The “composition vs. improvisation” argument has, by now, become so soporific as to be almost mind-numbing. Cecil stated, “If an artist practices certain links and licks, structure will appear.” (3)
A pencil and paper are used to work through a motif, an algorithm creates a sequence, a pair of hands reworks a series of intervals. The only significant difference is the time scale. As Eugene Chadbourne said to me once, “Bird uses as much space as Monk, at twice the tempo!” Milliseconds vs. two months at an artist residency. And if you don’t think the brain can be brilliant in milliseconds, then you aren’t awake. In fact, this is the counterargument I use with academics who tout improvisation as some sort of revolutionary construct. Hell, we improvise every time we get on I-5! If not, we’d all be dead by now.
Messiaen was deeply inspired by birdsong. Birdsong—I often think of it as the greatest rhythmic, non-metered music on earth. Not in strict pulse, always definitive and precise. An apt description of Cecil Taylor’s musical language. Eric Dolphy famously practiced in his yard in L.A. with birds. It wasn’t transcription, it was ear training—or the hippest iReal Pro ever.
I used to play sometimes at a place midtown called Soundscape, near 8th Avenue. One day I arrived for a gig and Cecil Taylor and Ornette Coleman were rehearsing for a possible collaboration. I heard later—and this was only rumor—that Ornette didn’t care for playing “out of time.” Considering Ornette and Cecil were the two icons of modern jazz, I was dismayed to hear this—but in retrospect it made sense. I adore Ornette’s music, but it’s fair to say it wasn’t as great a departure as many professed. Ornette abandoned chord structures, but he didn’t abandon long-standing melodic devices. I often show students two melodic fragments using the same leading tones, scale tone emphasis, etc., both on a dominant chord: one from a Charlie Parker solo, the other from a Mozart sonata. Ornette’s lines share many of the same devices—diatonic lines, but over a shifting tonality and a free length of phrase—another idea found in music from around the globe.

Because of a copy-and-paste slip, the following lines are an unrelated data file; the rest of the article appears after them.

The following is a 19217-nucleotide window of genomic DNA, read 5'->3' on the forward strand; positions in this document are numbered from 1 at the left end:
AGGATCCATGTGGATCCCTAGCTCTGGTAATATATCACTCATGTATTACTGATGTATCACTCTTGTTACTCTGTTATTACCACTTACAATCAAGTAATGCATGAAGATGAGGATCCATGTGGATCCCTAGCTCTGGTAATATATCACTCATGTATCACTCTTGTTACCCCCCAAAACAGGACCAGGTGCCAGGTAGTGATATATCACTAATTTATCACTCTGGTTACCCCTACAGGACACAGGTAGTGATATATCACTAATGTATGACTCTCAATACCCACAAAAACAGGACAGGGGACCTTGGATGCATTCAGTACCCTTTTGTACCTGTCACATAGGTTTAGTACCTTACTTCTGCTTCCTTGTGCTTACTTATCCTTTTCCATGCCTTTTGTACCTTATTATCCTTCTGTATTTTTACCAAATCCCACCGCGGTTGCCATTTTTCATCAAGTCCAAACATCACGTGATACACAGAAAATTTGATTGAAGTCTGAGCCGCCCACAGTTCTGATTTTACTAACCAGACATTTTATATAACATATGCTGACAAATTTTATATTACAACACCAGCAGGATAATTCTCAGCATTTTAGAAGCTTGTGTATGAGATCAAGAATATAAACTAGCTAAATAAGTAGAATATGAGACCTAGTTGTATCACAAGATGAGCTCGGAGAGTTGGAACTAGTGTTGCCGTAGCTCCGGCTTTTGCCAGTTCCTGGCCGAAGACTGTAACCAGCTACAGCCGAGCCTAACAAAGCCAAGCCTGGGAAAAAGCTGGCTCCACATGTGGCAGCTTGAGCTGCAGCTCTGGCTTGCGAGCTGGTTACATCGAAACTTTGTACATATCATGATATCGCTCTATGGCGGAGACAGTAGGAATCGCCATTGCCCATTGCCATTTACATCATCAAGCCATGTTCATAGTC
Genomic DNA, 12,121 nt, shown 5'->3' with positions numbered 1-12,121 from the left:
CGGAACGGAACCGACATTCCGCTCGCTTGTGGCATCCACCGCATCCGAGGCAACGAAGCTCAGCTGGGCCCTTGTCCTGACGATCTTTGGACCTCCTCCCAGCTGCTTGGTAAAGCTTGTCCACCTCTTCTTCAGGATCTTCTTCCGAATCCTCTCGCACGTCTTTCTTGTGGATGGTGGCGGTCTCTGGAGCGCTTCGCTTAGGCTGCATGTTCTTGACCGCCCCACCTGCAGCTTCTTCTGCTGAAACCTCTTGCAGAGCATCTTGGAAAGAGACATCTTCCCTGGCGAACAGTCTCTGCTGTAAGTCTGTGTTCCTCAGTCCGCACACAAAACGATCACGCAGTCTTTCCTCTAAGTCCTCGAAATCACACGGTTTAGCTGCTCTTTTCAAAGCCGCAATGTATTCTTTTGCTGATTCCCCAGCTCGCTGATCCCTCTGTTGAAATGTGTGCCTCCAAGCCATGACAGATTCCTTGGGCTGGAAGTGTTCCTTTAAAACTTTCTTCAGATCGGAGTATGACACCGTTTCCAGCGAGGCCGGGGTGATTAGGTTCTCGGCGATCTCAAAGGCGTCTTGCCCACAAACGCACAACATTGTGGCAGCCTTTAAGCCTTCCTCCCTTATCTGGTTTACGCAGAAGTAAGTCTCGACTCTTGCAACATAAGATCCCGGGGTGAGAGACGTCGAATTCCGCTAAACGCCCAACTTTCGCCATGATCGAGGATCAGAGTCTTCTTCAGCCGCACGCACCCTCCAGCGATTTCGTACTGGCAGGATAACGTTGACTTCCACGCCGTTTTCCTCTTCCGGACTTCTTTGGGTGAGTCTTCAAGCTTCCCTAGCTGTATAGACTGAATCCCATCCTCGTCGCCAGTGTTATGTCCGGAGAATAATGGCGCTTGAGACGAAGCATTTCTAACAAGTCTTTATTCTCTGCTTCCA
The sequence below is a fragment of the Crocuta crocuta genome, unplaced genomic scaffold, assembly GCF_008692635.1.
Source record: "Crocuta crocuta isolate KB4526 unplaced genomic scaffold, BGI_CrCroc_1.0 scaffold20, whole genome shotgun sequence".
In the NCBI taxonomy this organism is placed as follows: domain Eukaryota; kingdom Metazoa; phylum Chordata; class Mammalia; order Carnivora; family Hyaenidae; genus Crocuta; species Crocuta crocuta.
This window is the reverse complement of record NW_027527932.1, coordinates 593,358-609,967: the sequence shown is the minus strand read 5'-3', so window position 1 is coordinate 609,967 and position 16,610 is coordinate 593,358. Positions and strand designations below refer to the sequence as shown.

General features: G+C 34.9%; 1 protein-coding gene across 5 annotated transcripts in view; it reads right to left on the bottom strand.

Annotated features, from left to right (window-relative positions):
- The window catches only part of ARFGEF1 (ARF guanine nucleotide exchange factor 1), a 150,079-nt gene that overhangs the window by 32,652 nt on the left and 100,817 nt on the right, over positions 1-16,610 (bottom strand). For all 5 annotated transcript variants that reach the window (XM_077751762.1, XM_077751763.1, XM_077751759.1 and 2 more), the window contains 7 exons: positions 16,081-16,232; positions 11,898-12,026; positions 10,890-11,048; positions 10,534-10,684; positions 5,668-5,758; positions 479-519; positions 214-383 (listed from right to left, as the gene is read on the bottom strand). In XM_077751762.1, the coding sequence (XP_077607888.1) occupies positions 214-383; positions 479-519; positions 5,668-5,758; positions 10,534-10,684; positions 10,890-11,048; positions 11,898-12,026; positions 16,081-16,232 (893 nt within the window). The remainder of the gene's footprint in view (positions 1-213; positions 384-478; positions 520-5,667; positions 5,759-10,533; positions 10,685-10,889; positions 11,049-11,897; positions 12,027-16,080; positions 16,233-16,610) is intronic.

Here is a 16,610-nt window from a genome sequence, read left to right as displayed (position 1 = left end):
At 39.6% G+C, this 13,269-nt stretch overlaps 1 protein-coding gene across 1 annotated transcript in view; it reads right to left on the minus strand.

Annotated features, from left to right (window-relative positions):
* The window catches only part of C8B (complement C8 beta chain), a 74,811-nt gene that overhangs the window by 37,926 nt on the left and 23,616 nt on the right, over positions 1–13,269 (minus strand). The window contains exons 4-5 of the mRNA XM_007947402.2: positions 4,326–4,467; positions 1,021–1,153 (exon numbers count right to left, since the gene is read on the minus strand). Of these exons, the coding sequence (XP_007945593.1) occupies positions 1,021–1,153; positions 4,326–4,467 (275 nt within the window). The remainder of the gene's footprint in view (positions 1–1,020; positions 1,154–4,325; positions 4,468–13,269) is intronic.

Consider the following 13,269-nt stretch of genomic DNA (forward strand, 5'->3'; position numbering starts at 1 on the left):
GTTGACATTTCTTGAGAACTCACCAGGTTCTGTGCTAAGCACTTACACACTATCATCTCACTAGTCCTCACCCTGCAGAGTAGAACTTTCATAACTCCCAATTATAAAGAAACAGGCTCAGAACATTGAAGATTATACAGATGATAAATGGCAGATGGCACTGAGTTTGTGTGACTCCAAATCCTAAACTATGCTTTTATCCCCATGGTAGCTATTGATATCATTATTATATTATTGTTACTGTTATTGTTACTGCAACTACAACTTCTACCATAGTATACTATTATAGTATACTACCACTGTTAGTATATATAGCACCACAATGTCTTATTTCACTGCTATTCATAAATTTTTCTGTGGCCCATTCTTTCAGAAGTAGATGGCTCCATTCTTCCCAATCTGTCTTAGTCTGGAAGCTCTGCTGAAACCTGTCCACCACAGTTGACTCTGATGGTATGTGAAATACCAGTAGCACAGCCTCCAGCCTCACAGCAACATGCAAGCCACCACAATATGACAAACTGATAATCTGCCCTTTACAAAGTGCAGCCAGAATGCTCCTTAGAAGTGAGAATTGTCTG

Cecil was interested in the shapes of intervals, the non-diatonic harmonic implications, and the rhythms within a phrase, free from a given tempo or pulse. Monk and Ellington surely led the way, and Coltrane worked both the traditional melodic devices and the intervallic. But the sound of Cecil’s language shares much with Webern, Ives, Ligeti, and Messiaen. Let any Ph.D. in post tonal theory analyze Cecil’s music, and structure will not only exist—it will be blindingly obvious. Like any great composer, the structures are clear, easily evident, and elegant.
A critic once described Cecil’s approach to the piano as “88 drums.” I don’t agree.
Cecil worked pitch sets and intervallic permutations with the best of them; he just arrived at them with a different methodology—an invitation to the logic of the body. And I don’t believe Cecil Taylor would find any contradiction that, as a pianist, he embraced the definitive trope of modern European music—the division of the octave into 12 equal parts. Because above all Cecil Taylor played the piano. He really, really played the piano—and we are all the better for it.
(1) Messiaen himself was a brilliant improviser as an organist, one of the remaining traditions of improvisation in modern European classical music.
(2) Much has changed since the 1950s and ‘60s, the 2018 Pulitzer Prize being an example, one that occurred as I was writing this. Cecil was an early pioneer in articulating these contradictions, and brilliant at doing it. Of course, much remains the same.
(3) This is paraphrased. I could not find the exact quote.
Two recordings for reference
Cecil Taylor, Silent Tongues (Arista/Freedom 1974)
Olivier Messiaen (with Yvonne Loriod, pianist), Vingt Regards Sur L’Enfant Jesus (Erato ECD 71581)